Obituary: Penelope Gilliatt

Penelope Ann Douglass Conner, writer: born London 25 March 1932; married 1954 Roger Gilliatt (died 1991; marriage dissolved), 1963 John Osborne (one daughter; marriage dissolved 1968); died London 9 May 1993.

PENELOPE GILLIATT's tiny foot, shod in a silken old-fashioned shoe with a perilously high heel, planted on the throbbing metal plate of a New York City firetruck. 'Can I help?' she says to the fireman, impeccably polite. The fireman nods. 'Take your foot off my truck.' That's what she cheerfully told her hosts to explain being late. And to shape a story which seemed to have been improvised between her hosts' apartment and the corner. Not that there wasn't a fire. We could hear sirens, whistles, shouts. Primarily she was noting down a fragment, as it were in a commonplace book, her many stories and novels being studded with such precious savings.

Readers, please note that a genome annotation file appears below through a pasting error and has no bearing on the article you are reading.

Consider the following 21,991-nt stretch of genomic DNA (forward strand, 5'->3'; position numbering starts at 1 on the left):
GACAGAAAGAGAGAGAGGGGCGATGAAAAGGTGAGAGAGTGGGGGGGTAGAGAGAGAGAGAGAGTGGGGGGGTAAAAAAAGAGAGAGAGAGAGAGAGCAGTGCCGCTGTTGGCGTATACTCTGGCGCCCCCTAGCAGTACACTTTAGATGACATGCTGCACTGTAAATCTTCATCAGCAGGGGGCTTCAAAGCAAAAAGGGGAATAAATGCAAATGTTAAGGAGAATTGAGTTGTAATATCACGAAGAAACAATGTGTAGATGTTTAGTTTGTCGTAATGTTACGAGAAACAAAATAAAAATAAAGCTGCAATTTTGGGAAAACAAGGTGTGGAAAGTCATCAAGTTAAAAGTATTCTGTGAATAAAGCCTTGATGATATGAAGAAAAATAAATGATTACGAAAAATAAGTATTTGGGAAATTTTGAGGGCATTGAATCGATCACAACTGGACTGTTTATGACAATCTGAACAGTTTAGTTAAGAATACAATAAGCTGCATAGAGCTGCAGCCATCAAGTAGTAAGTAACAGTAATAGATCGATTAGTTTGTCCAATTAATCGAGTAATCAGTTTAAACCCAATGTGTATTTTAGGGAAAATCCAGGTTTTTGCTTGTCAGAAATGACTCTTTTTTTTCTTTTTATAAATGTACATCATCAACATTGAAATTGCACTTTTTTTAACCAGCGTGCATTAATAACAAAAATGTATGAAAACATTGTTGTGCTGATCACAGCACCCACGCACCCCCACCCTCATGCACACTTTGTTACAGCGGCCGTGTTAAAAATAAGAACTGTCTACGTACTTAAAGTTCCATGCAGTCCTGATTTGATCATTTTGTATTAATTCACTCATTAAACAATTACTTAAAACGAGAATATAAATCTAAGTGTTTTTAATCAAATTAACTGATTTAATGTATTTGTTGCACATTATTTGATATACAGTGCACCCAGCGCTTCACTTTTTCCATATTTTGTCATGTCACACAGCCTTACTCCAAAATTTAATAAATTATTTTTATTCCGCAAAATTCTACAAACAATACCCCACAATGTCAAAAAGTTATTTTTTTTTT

When I first glimpsed her, in London in the Sixties, I was struck as everyone was - if also a little daunted - by her chic good looks, celebrated friends and rapid-fire talk. I became further acquainted with her in that limbo of being very good friends with people, principally Siriol Hugh-Jones, her predecessor as features editor of Vogue, who as it were knew her 'only too well' and judged her rather too harshly, I fear. The locations of our acquaintanceships were interval bars at theatres on opening nights, occasional parties at the Donald Ogden Stewarts', at Clive Goodwin's, among numerous clever and talkative folk such as Jonathan Miller, George Devine and of course Kenneth Tynan. I regret not having known her in what I understand were the happy first days of her marriage to John Osborne when their daughter Nolan was born and they all lived grandly in Chester Square, Belgravia. Neither did I know her when in about 1968 she came to New York and started to write about movies for the New Yorker.